First, since he has been a "normal" individual until quite recently, it is, of course, quite a shock (or "trauma," as modern lingo has it) for him to learn that he is permanently and constitutionally inferior to others and can engage only in a limited range of activities. He will, therefore, require a psychiatrist to give him counseling and therapy and to reconcile him to his lot. He must "adjust" to his handicap and "learn to live" with the fact that he is not a "whole man." If he is realistic, he may even manage to be happy. He can be taken to an adjustment center or put into a workshop, where he may learn a variety of simple crafts and curious occupations suitable to Jews. Again, it should be noted that all of this will be done in the name of teaching him how to live "independently" as a Jew. That is one form of adjustment training: category one of the four types of services outlined earlier.

On the other hand, if there are those around who reject the premise that Jewishness equals inferiority, another sort of "adjustment" service may be undertaken. We might begin by firing the psychiatrist. His services will be available in his own private office, for Jews as for other members of the public, whenever they develop emotional or mental troubles. We will not want the psychiatrist because the Nazi psychiatrist likely has the same misconceptions about Jews as the rest of his society. We might continue then by scrapping the "Jew trades"—the menial routines which offer no competition to the normal world outside. We will take the emphasis off of resignation or of fun and games. We will not work to make the Jew happy in his isolation and servitude, but rather to make him discontent with them. We will make of him not a conformist but a rebel.

And so it is with the blind. There are vast differences in the services offered by various agencies and volunteer groups doing work with the blind throughout the country today. At the Little Rock conference this came up repeatedly. When a blind person comes to a training center, what kind of tests do you give him, and why? In Iowa and some other centers the contention is that he is a responsible individual and that the emphasis should be on his knowing what he can do. Some of the centers represented at the Little Rock conference contended that he needed psychiatric help and counseling (regardless of the circumstances and merely by virtue of his blindness) and that the emphasis should be on the center personnel's knowing what he can do. I asked them whether they thought services in a center were more like those given by a hospital or like those given by a law school. In a hospital the person is a "patient". (This is, by the way, a term coming to be used more and more in rehabilitation today.) The doctors decide whether the patient needs an operation and what medication he should have. In reality the "patient" makes few of his own decisions. Will the doctor "let" him do this or that? In a law school, on the other hand, the "student" assumes responsibility for getting to his own classes and organizing his own work. He plans his own career seeking advice to the extent that he feels the need for it. If he plans unwisely, he pays the price for it, but it is his life. This does not mean that he does not need the services of the law school. He probably will become friends with the professors and will discuss legal matters with them and socialize with them. From some he will seek counsel and advice concerning personal matters. More and more he will come to be treated as a colleague. Not so the "patient". What does he know of drugs and medications? Some of the centers represented at the Little Rock conference were shocked that we at the Iowa Commission for the Blind "socialize" with our students and have them to our homes. They believed that this threatened what they took to be the "professional relationship".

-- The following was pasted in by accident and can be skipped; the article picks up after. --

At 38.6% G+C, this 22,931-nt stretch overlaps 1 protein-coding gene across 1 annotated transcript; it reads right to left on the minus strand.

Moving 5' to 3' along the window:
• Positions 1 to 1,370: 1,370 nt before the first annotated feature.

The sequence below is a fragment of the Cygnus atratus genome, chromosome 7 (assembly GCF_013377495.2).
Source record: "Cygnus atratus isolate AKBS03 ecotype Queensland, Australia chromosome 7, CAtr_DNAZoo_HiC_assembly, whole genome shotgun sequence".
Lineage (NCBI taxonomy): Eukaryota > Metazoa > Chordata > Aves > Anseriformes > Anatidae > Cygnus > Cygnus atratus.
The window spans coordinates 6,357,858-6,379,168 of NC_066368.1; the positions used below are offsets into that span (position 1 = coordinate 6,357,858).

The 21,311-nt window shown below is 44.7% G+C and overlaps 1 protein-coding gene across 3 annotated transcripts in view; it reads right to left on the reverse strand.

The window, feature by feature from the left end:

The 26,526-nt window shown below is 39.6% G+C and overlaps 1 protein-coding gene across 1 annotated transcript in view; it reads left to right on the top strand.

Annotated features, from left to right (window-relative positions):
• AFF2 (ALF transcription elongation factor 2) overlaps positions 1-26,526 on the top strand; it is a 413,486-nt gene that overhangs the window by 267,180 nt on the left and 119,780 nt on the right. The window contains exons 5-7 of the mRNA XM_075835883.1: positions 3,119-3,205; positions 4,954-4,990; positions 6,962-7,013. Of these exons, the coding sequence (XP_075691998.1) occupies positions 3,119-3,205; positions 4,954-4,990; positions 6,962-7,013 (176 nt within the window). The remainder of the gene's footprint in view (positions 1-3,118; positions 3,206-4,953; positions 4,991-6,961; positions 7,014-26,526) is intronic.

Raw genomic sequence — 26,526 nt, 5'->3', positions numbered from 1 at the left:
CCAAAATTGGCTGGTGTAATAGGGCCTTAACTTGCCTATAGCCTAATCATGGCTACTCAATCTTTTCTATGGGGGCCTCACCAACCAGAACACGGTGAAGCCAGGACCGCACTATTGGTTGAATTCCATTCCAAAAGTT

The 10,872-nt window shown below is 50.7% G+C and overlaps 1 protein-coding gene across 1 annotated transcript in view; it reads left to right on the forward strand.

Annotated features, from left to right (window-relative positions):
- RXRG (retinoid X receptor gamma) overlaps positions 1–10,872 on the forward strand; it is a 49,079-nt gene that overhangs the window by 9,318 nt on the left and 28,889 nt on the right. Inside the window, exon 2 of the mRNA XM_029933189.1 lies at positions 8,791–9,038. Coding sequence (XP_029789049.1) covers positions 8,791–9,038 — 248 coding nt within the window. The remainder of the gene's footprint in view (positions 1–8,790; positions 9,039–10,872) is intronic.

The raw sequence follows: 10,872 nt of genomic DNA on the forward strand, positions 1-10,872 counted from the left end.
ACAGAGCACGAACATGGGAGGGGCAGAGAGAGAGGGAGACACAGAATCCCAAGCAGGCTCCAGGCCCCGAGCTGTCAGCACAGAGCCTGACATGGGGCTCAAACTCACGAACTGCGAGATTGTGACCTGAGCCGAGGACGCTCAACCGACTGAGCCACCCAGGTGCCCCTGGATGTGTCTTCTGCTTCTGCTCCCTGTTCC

Our society has so steeped itself in false notions concerning blindness that it is most difficult for people to understand the concept of blindness as a characteristic and for them to understand the services needed by the blind. As a matter of fact, in one way or another, the whole point of all I have been saying is just this: blindness is neither a dying nor a psychological crippling—it need not cause a disintegration of personality—and the stereotype which underlies this view is no less destructive when it presents itself in the garb of modern science than it was when it appeared in the ancient raiment of superstition and witchcraft.

Throughout the world, but especially in this country, we are today in the midst of a vast transition with respect to our attitudes about blindness and the whole concept of what handicaps are. We are reassessing and reshaping our ideas. In this process the professionals in the field cannot play a lone hand. It is a cardinal principle of our free society that the citizen public will hold the balance of decision. In my opinion, it is fortunate that this is so, for professionals can become limited in their thinking and committed to outworn programs and ideas. The general public must be the balance staff, the ultimate weigher of values and setter of standards. In order that the public may perform this function with reason and wisdom, it is the duty of each of us to see that the new ideas receive the broadest possible dissemination. But even more important, we must examine ourselves to see that our own minds are free from prejudices and preconception.

The National Federation of the Blind is not an organization speaking for the blind. It is the blind speaking for themselves.

National Federation of the Blind
1800 Johnson Street
Baltimore, Maryland 21230
(410) 659-9314